So a million years ago, or in 2011, my friend Martha directed me to a website wherein a guy named Mark does play-by-play summaries and commentaries of various books. Super-detailed ones. And he once read The Book Thief. I read through a few posts when I started The Book Thief and it seemed really interesting. Now that I’m just past the halfway point I have no idea how he managed to spend that much time with this book! There is simply not that much going on. Were I to do play-by-play on this book I’d have to delve into what was going on in the rest of Germany and the world and not spend as much time with the text. I’m not saying I’m not enjoying it. I am. But after living in the world of The Luminaries the plot of this one is awfully simple. (I have this bad feeling I’m going to be comparing books to The Luminaries for a while. I apologize in advance.)
So what’s been going on in Liesel’s world since I last posted? Well, time is passing. It’s 1941 now, and everyone is the town is hungry. Also, Liesel and her foster parents have a Jew named Max living in the basement. How very The Diary of a Young Girl. Max’s father knew Hans in The Great War, and Max goes to him in the hope that the memory of the friendship these two men shared thirty years before will be enough to find a safe haven. It is. Liesel is also hitting her teenage years, and has developed a rebellious streak. There is stealing of apples and potatoes, and a few books, and also a telling off of the mayor’s crazy wife. We are getting to know Liesel and her best friend Rudy, and also Max the basement dweller. Not as much time is spent with the adults, and I suppose that’s fine. Adults are so boring, anyway.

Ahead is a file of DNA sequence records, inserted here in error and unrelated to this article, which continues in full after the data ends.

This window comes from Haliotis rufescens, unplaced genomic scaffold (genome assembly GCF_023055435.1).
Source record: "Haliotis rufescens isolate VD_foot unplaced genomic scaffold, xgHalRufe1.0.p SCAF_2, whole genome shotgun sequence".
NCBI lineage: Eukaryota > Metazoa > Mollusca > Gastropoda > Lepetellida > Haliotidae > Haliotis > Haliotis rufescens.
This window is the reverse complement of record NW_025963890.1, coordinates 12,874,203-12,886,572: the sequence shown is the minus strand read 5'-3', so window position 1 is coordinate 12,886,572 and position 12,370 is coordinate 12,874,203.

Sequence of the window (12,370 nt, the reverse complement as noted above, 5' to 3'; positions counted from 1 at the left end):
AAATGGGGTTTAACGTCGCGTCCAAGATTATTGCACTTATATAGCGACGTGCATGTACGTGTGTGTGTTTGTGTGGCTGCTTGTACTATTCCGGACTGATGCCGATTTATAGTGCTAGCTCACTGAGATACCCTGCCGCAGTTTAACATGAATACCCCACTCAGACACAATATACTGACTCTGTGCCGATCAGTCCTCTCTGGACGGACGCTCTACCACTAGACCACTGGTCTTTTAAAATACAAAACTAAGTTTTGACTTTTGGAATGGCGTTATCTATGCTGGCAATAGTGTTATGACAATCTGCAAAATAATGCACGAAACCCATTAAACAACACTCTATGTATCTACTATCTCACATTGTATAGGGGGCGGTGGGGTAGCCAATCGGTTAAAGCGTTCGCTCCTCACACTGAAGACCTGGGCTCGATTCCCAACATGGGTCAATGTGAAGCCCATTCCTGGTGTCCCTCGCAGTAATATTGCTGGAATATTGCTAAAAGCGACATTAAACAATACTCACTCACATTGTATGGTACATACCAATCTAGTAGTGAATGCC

I am enjoying The Book Thief, for the most part. Max is an artist of sorts, and Zusak adds in many of his drawings throughout the middle part of the book. I do enjoy pictures in a book from time to time, but I am finding them slightly distracting. Somewhat along the lines of the boldface interjections that abound throughout the book. Perhaps I’m being overly critical. The drawings help the reader to get to know Max, and that’s good. I know Zusak is trying some things here, and how can I truly fault someone for attempting to be an innovator? That being said, this is our blog and we can say what we want. I’m going to reserve final judgment on the drawings for a bit. I am pretty sure my opinion of the boldface interjections is set: thumbs down.
And please, if you want a play-by-play of this book, check out the Mark Reads website. He does such a good job summarizing and commentating on The Book Thief I am not going to make an attempt to compete.